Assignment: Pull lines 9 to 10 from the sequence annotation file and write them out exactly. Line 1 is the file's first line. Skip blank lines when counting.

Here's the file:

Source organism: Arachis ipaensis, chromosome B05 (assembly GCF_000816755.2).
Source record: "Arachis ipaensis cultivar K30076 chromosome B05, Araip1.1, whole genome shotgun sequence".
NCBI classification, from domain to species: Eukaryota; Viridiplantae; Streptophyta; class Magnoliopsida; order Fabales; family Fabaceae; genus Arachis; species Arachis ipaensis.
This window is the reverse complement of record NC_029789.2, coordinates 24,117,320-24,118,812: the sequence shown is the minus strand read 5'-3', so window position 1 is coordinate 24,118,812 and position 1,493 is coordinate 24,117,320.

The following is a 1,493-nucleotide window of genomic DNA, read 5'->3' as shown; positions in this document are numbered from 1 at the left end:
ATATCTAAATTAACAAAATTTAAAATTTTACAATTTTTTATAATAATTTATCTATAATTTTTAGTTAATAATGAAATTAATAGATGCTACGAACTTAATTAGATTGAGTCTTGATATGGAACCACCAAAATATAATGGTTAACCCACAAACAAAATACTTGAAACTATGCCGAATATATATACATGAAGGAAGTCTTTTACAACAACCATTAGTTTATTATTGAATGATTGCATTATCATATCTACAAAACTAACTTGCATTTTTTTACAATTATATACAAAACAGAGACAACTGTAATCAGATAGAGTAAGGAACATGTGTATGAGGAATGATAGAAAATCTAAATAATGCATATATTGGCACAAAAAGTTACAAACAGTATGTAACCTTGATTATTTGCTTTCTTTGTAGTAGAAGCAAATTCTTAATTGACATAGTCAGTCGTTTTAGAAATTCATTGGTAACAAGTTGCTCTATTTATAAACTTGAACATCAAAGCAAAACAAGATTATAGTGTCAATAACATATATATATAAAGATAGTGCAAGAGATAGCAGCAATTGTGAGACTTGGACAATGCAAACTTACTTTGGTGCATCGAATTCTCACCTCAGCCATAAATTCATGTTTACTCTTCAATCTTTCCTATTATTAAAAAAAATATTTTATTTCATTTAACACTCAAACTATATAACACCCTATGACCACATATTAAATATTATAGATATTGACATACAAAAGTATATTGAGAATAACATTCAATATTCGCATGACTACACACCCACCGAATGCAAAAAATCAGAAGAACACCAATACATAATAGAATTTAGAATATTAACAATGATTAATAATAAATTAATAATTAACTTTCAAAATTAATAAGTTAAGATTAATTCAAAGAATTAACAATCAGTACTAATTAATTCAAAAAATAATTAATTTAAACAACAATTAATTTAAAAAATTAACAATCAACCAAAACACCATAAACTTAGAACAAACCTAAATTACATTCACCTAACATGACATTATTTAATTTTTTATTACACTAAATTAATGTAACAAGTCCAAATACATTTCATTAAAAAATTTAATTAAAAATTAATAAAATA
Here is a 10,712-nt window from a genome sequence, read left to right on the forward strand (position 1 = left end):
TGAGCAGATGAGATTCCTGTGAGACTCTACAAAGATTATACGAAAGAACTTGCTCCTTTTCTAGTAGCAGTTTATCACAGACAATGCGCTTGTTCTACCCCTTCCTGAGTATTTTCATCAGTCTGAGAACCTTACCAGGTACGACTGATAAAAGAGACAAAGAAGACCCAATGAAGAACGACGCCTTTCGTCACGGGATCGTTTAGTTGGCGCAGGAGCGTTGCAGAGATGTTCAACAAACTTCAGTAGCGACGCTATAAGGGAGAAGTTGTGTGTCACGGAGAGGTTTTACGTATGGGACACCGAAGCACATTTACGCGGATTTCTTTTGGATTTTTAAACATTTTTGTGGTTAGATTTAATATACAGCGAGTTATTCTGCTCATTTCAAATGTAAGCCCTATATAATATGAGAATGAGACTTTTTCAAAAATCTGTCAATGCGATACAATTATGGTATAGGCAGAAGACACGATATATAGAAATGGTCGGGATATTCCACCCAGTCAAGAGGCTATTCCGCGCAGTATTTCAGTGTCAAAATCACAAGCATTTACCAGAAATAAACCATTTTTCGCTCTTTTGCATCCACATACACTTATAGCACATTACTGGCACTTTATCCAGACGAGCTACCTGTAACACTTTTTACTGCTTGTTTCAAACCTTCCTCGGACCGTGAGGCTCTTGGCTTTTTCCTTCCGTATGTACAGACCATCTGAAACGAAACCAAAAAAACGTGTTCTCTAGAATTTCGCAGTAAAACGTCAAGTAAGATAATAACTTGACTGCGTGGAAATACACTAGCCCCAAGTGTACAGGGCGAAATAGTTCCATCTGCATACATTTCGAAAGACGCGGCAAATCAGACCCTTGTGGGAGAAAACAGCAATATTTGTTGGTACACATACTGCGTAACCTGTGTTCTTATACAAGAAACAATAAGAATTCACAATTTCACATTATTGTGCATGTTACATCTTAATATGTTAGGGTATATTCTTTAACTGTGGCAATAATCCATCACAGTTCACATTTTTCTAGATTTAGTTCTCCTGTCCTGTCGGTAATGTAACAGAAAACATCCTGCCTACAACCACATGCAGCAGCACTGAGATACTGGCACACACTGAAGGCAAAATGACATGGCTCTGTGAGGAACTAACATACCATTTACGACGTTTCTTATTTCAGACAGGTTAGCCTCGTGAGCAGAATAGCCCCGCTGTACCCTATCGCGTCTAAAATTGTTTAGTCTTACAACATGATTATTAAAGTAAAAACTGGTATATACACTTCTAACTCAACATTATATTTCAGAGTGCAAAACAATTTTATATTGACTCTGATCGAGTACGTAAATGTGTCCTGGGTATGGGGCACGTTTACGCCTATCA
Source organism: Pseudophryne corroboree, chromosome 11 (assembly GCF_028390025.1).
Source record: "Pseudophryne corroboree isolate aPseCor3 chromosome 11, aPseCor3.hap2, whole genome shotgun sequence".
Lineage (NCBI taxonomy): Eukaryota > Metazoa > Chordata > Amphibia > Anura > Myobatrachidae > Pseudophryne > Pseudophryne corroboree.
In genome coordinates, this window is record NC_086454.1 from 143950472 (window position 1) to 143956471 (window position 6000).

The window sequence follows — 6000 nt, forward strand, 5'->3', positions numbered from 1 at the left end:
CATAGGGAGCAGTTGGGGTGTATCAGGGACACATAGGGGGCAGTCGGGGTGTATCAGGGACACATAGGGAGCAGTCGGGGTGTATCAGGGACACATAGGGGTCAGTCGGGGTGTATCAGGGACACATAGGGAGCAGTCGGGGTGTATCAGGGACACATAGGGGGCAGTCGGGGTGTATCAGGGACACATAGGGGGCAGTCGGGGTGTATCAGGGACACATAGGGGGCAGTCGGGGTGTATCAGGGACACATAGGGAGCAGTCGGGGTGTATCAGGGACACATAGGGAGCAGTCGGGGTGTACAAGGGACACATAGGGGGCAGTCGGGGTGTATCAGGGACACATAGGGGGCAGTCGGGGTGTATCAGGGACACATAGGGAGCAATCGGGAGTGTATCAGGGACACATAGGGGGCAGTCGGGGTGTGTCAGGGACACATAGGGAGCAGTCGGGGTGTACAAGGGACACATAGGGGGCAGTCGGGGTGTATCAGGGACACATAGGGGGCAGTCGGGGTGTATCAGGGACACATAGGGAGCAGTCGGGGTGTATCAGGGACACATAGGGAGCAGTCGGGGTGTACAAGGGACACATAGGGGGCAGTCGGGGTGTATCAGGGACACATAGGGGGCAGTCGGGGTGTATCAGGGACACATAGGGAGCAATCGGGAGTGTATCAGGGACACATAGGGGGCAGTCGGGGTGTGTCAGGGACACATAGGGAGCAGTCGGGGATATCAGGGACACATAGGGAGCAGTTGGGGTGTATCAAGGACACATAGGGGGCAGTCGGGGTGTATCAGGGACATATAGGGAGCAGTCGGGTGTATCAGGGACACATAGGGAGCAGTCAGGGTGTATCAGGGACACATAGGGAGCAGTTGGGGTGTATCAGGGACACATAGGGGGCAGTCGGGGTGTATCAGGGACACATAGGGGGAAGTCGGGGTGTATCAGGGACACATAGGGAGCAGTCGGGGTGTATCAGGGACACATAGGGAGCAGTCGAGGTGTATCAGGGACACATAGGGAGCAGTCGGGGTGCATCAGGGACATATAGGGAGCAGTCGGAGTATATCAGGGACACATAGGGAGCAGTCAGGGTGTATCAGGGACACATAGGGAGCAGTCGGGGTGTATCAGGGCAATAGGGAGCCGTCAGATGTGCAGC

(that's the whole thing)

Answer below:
Source organism: Pseudophryne corroboree, chromosome 11 (assembly GCF_028390025.1).
Source record: "Pseudophryne corroboree isolate aPseCor3 chromosome 11, aPseCor3.hap2, whole genome shotgun sequence".